- McGeehan, Patrick (January 30, 2015). "Suge Knight, Music Executive, Is Questioned by Police in Hit-and-Run". The New York Times. Retrieved January 30, 2015.
- "Video of 'Suge' Knight running over 2 released". USA Today. Associated Press. April 17, 2015. Retrieved November 18, 2016.
- Michael Martinez, Sara Sidner and Saeed Ahmed (January 30, 2015). "Suge Knight arrested in fatal hit-and-run". CNN. Retrieved January 27, 2022.
- McCartney, Anthony (February 9, 2015). "'Suge' Knight's Lawyer: Video of Deadly Wreck Helps Defense". ABC News. AP. Retrieved February 9, 2015.
- Rocha, Veronica (January 30, 2015). "Man allegedly killed by Suge Knight was father figure in South L.A." Los Angeles Times. Retrieved February 3, 2015.
- "Heavyweight Records On A&M Records". onamrecords.com.
- McCartney, Anthony (February 3, 2015). "Suge Knight Taken to Hospital After Court Appearance". ABC News. Retrieved February 4, 2015.
- Kalilea, Vivian (January 29, 2015). "Suge Knight kills 'close friend' in Hit and Run". Entertainment Weekly. Retrieved January 29, 2015.
- "Suge Knight sentenced to 28 years behind bars for fatal hit-and-run". NBC News.
- "'Straight Outta Compton' Director Received Multiple Threats From Suge Knight, Court Records Claim". Deadline Hollywood. October 21, 2017. Retrieved October 22, 2017.
- Blistein, Jon (December 30, 2014). "Watch Fan-Shot Recording of N.W.A Biopic Trailer". Rolling Stone.
- "Straight Outta Compton Trailer debuts at Ice Cube Concert". Collider. December 31, 2014. Retrieved January 27, 2022.
- Spata, Christopher (January 16, 2015). ""Straight Outta Compton" Producer on Trailer Leak: "Cube Does What He Does"". Complex. Retrieved July 1, 2015.
- Fischer, Russ (February 8, 2015). "Straight Outta Compton Red-Band Trailer - /Film". SlashFilm.com. Retrieved January 27, 2022.
- Mendelson, Scott. "Why Universal Teased 'Straight Outta Compton' With 'Furious 7' Instead Of 'Jurassic World'". Forbes. Retrieved January 27, 2022.
- Straight Outta Compton - Official Global Trailer (Universal Pictures) HD, retrieved January 27, 2022
- "Straight Outta Somewhere". Straight Outta Somewhere. Archived from the original on August 9, 2015. Retrieved August 9, 2015.
- "12 Times The 'Straight Outta Compton' Meme Was More Relevant Than We Realized". MTV. Retrieved August 9, 2015.
- Busby, Aaron (August 7, 2015). "Twitter Had Fun With The "Straight Outta Somewhere" Memes". TheRapfest. Archived from the original on March 6, 2016. Retrieved August 9, 2015.
- D'Alessandro, Anthony (August 14, 2015). "'Straight Outta Compton' Set To Groove To $55M-$60M Opening – Box Office". Deadline Hollywood. Retrieved August 15, 2015.
- Mooney, Paula. "'Straight Outta' Photos Go Viral: Straight Outta Somewhere Website Helps Twitter, Instagram, And Facebook Users Make Funny Photos". Inquisitr.com. Retrieved August 9, 2015.
- Washington, Arlene (August 10, 2015). "'Straight Outta Compton' Premiere: "Tripled Security" at Red-Carpet Event". The Hollywood Reporter. Retrieved August 22, 2015.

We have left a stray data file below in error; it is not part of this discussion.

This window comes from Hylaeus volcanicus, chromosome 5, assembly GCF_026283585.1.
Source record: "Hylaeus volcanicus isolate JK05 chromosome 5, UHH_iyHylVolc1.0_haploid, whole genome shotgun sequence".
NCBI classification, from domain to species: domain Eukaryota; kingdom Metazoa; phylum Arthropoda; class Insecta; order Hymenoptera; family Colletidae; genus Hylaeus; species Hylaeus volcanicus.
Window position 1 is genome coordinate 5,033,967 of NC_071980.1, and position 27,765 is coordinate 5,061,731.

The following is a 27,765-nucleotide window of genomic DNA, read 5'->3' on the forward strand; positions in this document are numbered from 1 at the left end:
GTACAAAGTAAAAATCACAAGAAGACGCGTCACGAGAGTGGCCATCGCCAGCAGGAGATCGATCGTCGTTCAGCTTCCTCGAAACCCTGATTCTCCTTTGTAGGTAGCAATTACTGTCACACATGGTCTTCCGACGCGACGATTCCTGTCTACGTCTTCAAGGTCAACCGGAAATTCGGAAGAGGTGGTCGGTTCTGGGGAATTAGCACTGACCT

- Pallotta, Frank (August 13, 2015). "'Straight Outta Compton' opening draws extra security at theaters". Money.cnn.com. Retrieved August 22, 2015.
- Schwartzel, Erich (August 12, 2015). "Movie Studio Offers to Pay for Security at 'Compton' Screenings". The Wall Street Journal. Retrieved August 22, 2015.
- McNary, Dave (August 12, 2015). "'Straight Outta Compton' Security: Universal Offers to Reimburse". Variety. Retrieved August 22, 2015.
- Child, Ben (August 13, 2015). "Extra security plan for US cinemas showing Straight Outta Compton | Film". The Guardian. Retrieved August 22, 2015.
- Lincoln, Ross A. (August 12, 2015). "Universal Not Paying For Extra 'Straight Outta Compton' Security But "Partnering" With Theaters Seeking "Support"". Deadline Hollywood. Retrieved August 22, 2015.
- Cunningham, Todd (August 17, 2015). "'Straight Outta Compton' Hits Up More Theaters in 2nd-Week Expansion". Thewrap.com. Retrieved August 22, 2015.
- Baker, Soren (November 17, 2015). ""Straight Outta Compton" Unrated Director's Cut Release Date Announced". HipHopDX. Retrieved December 26, 2015.
- "Straight Outta Compton". www.uphe.com. August 27, 2015. Retrieved December 10, 2017.
- "Straight Outta Compton 4K Blu-ray". Blu-ray.com. Retrieved December 10, 2017.
- Fleming, Mike Jr (March 18, 2016). "No. 17 'Straight Outta Compton' – 2015 Most Valuable Movie Blockbuster Tournament". Deadline Hollywood. Retrieved March 19, 2016.
- McClintock, Pamela (August 11, 2015). "Box-Office Preview: 'Straight Outta Compton' to Dominate Weekend". The Hollywood Reporter. Retrieved August 12, 2015.
- Hamedy, Saba (August 11, 2015). "'Straight Outta Compton' expected to be another win for Universal Pictures". Los Angeles Times. Retrieved August 12, 2015.
- Ford, Rebecca (August 14, 2015). "Box Office: 'Straight Outta Compton' Powering to Impressive Friday Opening". The Hollywood Reporter. Retrieved August 15, 2015.
- "Friday Report: 'Compton' Straight Up Hit". Box Office Mojo. August 14, 2015. Retrieved August 22, 2015.
- D'Alessandro, Anthony (August 15, 2015). "'Compton' Rivals Previous August Tentpoles With $22.8M Friday; 'U.N.C.L.E.' Shows Gray Hair – Late Night B.O." Deadline Hollywood. Retrieved August 15, 2015.
- D'Alessandro, Anthony (August 17, 2015). "Universal Reports 'Straight Outta Compton's Platinum Opening At $60.2M – Monday Update". Deadline Hollywood. Retrieved August 17, 2015.
- Simanton, Keith (August 16, 2015). "Weekend Report -'Compton' Another Universal Smash". Box Office Mojo. Amazon.com. Retrieved August 17, 2015.
- D'Alessandro, Anthony. "'Fate Of The Furious' To Clock $100M+ Stateside, As Pic Zooms To All-Time $529M+ Global Debut – Sunday AM Update". Deadline Hollywood. Retrieved April 16, 2017.
- "Friday Report: 'Compton' Hits, Others Miss". Box Office Mojo. Retrieved August 22, 2015.